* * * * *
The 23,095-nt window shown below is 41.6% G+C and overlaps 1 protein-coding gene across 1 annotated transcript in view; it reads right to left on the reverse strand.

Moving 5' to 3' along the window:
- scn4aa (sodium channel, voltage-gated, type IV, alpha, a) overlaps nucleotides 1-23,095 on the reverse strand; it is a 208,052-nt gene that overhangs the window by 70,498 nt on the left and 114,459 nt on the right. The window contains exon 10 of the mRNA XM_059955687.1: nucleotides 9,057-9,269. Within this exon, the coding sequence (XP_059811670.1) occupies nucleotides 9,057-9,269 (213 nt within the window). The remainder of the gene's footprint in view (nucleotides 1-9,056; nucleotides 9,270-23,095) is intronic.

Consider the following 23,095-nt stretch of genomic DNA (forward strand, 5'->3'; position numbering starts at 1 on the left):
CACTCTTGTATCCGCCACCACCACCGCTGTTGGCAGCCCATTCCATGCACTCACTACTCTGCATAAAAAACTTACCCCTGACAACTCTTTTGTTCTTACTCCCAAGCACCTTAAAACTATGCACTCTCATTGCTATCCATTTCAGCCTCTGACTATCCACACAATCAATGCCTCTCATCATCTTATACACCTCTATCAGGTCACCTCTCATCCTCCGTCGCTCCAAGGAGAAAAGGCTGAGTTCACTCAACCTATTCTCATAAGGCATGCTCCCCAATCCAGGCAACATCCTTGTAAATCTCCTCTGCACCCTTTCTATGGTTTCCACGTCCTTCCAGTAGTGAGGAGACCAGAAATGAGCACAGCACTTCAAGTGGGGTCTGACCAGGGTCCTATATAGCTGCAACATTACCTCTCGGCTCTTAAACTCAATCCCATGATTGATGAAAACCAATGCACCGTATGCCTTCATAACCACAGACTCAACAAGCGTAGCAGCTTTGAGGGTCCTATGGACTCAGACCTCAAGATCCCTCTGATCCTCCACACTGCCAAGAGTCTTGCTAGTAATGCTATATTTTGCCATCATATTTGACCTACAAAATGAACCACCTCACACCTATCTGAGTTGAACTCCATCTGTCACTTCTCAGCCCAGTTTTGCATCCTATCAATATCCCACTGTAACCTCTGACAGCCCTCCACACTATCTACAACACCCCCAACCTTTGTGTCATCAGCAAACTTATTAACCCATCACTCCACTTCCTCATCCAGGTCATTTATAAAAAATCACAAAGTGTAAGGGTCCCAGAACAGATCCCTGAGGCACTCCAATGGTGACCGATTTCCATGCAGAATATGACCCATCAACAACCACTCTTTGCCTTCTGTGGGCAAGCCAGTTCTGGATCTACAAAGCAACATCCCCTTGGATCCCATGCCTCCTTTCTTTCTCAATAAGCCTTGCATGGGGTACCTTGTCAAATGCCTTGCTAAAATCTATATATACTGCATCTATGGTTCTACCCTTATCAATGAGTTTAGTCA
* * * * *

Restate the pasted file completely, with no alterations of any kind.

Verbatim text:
The 23,095-nt window shown below is 41.6% G+C and overlaps 1 protein-coding gene across 1 annotated transcript in view; it reads right to left on the reverse strand.

Moving 5' to 3' along the window:
- scn4aa (sodium channel, voltage-gated, type IV, alpha, a) overlaps nucleotides 1-23,095 on the reverse strand; it is a 208,052-nt gene that overhangs the window by 70,498 nt on the left and 114,459 nt on the right. The window contains exon 10 of the mRNA XM_059955687.1: nucleotides 9,057-9,269. Within this exon, the coding sequence (XP_059811670.1) occupies nucleotides 9,057-9,269 (213 nt within the window). The remainder of the gene's footprint in view (nucleotides 1-9,056; nucleotides 9,270-23,095) is intronic.

Consider the following 23,095-nt stretch of genomic DNA (forward strand, 5'->3'; position numbering starts at 1 on the left):
CACTCTTGTATCCGCCACCACCACCGCTGTTGGCAGCCCATTCCATGCACTCACTACTCTGCATAAAAAACTTACCCCTGACAACTCTTTTGTTCTTACTCCCAAGCACCTTAAAACTATGCACTCTCATTGCTATCCATTTCAGCCTCTGACTATCCACACAATCAATGCCTCTCATCATCTTATACACCTCTATCAGGTCACCTCTCATCCTCCGTCGCTCCAAGGAGAAAAGGCTGAGTTCACTCAACCTATTCTCATAAGGCATGCTCCCCAATCCAGGCAACATCCTTGTAAATCTCCTCTGCACCCTTTCTATGGTTTCCACGTCCTTCCAGTAGTGAGGAGACCAGAAATGAGCACAGCACTTCAAGTGGGGTCTGACCAGGGTCCTATATAGCTGCAACATTACCTCTCGGCTCTTAAACTCAATCCCATGATTGATGAAAACCAATGCACCGTATGCCTTCATAACCACAGACTCAACAAGCGTAGCAGCTTTGAGGGTCCTATGGACTCAGACCTCAAGATCCCTCTGATCCTCCACACTGCCAAGAGTCTTGCTAGTAATGCTATATTTTGCCATCATATTTGACCTACAAAATGAACCACCTCACACCTATCTGAGTTGAACTCCATCTGTCACTTCTCAGCCCAGTTTTGCATCCTATCAATATCCCACTGTAACCTCTGACAGCCCTCCACACTATCTACAACACCCCCAACCTTTGTGTCATCAGCAAACTTATTAACCCATCACTCCACTTCCTCATCCAGGTCATTTATAAAAAATCACAAAGTGTAAGGGTCCCAGAACAGATCCCTGAGGCACTCCAATGGTGACCGATTTCCATGCAGAATATGACCCATCAACAACCACTCTTTGCCTTCTGTGGGCAAGCCAGTTCTGGATCTACAAAGCAACATCCCCTTGGATCCCATGCCTCCTTTCTTTCTCAATAAGCCTTGCATGGGGTACCTTGTCAAATGCCTTGCTAAAATCTATATATACTGCATCTATGGTTCTACCCTTATCAATGAGTTTAGTCA